Choosing Not to Choose?
Policymakers in Washington are often frustrated that more Asian states do not resist China’s routine denial of the rights of its smaller neighbors. But Washington’s frustration stems from a misunderstanding of Asian statecraft as it has evolved. Leaders in many Asian capitals have learned to maximize the benefits that they can extract from great powers. Southeast Asian countries, to use their common refrain, do not want to be forced to choose. They may bristle at a Chinese territory grab in the South China Sea, but they will not allow their outrage to disrupt their efforts to gain as much as they can from both Beijing and Washington.
This mindset explains the generally positive reception of China’s Belt and Road Initiative across the region. The countries formally participating in the BRI, including all the members of ASEAN and several Pacific Island nations such as Fiji and the Solomon Islands, signed up even though they were aware that Chinese firms would receive the lion’s share of the profits and that Beijing would dictate the rules and standards governing the projects. Modest gains were better than nothing, and they elected to approve BRI projects on a case-by-case basis. These countries have noted China’s growing power, the United States’ corresponding decline, and their own limited influence over the regional order. In their view, to ignore these dynamics and reject China’s overtures would be to court unacceptable risk and uncertainty. But for all these countries’ insistence that they not be forced to choose between the United States and China, their participation in the BRI and their determination to sit on the sidelines rather than balance against Chinese military power serve China’s purposes at the expense of the United States.
To be sure, Washington has made some recent advances in rallying Asian partners to resist Chinese influence. In 2019, for example, Singapore renewed a long-standing agreement to allow the United States the use of its air and naval bases. The city-state also responded positively to the AUKUS agreement—a defense deal among Australia, the United Kingdom, and the United States that includes provisions for Australia to acquire nuclear-powered submarines—and indicated that Australian submarines would be welcome in Singaporean ports. The Philippines announced in April that it would make four new bases available to American forces (in addition to five existing ones) as part of an expanded defense agreement. In June, the Philippines for the first time conducted joint naval drills with the United States and Japan near its Bataan Province, whose coast lies along the South China Sea.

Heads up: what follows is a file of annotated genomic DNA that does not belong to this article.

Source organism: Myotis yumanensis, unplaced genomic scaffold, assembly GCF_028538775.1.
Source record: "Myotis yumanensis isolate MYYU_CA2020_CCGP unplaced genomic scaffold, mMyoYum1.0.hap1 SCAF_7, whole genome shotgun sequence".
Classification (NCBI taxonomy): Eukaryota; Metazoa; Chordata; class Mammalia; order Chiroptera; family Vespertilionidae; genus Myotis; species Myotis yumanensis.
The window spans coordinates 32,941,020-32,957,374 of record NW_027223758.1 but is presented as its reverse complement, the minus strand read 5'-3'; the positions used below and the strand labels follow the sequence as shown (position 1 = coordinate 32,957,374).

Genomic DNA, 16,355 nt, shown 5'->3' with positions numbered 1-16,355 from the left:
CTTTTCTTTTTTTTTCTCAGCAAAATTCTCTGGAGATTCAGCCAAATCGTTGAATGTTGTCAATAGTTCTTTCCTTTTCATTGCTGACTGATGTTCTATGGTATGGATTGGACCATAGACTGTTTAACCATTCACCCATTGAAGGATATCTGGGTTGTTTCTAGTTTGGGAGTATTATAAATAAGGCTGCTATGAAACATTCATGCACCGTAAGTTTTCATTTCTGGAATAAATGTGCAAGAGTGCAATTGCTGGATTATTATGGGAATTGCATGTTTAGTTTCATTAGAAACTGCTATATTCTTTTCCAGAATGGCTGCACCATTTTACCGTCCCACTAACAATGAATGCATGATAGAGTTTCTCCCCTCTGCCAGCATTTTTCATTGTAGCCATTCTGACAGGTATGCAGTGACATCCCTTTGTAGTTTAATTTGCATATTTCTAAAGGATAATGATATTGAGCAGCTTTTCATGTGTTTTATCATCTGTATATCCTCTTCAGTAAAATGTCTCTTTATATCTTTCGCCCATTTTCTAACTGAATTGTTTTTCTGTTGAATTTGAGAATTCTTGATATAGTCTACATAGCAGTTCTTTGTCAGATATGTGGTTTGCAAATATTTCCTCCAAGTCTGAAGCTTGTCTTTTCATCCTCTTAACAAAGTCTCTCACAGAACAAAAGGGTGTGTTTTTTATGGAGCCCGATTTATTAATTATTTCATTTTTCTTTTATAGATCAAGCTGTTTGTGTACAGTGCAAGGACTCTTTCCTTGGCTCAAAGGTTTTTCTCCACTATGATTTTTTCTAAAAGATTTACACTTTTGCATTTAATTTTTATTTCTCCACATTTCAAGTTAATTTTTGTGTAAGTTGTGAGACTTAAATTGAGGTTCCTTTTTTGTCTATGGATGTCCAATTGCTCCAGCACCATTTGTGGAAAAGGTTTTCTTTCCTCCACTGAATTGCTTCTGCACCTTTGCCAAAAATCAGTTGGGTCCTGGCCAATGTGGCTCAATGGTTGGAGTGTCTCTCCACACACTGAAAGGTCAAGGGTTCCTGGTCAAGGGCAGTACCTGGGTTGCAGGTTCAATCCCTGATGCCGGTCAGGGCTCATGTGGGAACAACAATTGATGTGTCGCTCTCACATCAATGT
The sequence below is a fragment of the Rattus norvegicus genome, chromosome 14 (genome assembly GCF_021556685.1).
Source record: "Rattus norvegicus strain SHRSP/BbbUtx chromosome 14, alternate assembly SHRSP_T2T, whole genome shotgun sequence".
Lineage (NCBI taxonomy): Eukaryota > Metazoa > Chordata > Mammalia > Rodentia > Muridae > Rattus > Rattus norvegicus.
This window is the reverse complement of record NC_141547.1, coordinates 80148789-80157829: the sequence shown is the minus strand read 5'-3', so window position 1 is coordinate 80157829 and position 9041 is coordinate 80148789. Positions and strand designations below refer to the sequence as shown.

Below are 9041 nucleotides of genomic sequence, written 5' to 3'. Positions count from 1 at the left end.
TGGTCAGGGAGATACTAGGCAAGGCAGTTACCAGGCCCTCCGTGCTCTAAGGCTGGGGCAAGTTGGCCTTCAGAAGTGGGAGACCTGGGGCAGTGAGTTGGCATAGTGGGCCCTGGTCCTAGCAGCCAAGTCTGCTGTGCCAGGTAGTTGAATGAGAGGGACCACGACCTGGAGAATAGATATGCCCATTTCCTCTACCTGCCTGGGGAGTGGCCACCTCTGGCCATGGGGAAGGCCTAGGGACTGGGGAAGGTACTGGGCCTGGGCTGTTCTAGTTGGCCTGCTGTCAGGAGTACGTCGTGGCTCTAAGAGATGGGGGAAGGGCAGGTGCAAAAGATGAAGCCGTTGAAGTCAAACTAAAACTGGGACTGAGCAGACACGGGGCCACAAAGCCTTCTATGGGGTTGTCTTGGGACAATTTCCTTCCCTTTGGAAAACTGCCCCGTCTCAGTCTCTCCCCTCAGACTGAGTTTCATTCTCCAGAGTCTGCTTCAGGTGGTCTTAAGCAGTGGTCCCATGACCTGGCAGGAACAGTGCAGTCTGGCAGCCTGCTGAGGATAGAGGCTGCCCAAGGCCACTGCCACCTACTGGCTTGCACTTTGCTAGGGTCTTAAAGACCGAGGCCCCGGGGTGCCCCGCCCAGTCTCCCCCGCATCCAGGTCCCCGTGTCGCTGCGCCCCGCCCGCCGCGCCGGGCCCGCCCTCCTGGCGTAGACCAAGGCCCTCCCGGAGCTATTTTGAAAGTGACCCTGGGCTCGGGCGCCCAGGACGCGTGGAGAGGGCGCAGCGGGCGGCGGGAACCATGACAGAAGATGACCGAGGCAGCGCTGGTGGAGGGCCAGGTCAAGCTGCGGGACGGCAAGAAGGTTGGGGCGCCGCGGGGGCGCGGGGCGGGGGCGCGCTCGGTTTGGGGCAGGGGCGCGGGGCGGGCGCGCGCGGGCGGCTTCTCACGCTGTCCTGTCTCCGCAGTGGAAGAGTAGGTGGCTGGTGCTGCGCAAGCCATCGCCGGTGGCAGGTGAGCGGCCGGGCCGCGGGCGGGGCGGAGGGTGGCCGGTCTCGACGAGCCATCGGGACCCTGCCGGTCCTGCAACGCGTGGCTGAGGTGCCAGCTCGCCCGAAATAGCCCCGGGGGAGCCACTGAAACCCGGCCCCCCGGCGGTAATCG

These are meaningful developments. But they do not represent the hardening of coalitions or alliances. Both Singapore and the Philippines, similar to most other countries in the region, would still prefer a de-escalation in U.S.-Chinese competition. Both countries maintain strong ties with Beijing, and neither has indicated an intention to follow in Australia’s or Japan’s footsteps and join a balancing coalition with the United States to push back against China’s presence in contested areas.
Washington Pivots in Asia
Under the past two administrations, the United States’ regional policy has focused on enhancing existing alliances. The Trump administration began working with Australia and Japan, the United States’ two most willing Asian allies, on trilateral military cooperation and “friend shoring” supply chains for critical minerals. The Biden administration has continued these efforts and deepened military cooperation with Australia and the United Kingdom through the AUKUS agreement. Importantly, Biden has coaxed the Philippines and South Korea, allies who had drifted from the United States under the previous two U.S. administrations, to accept a greater share of the security burden associated with managing China.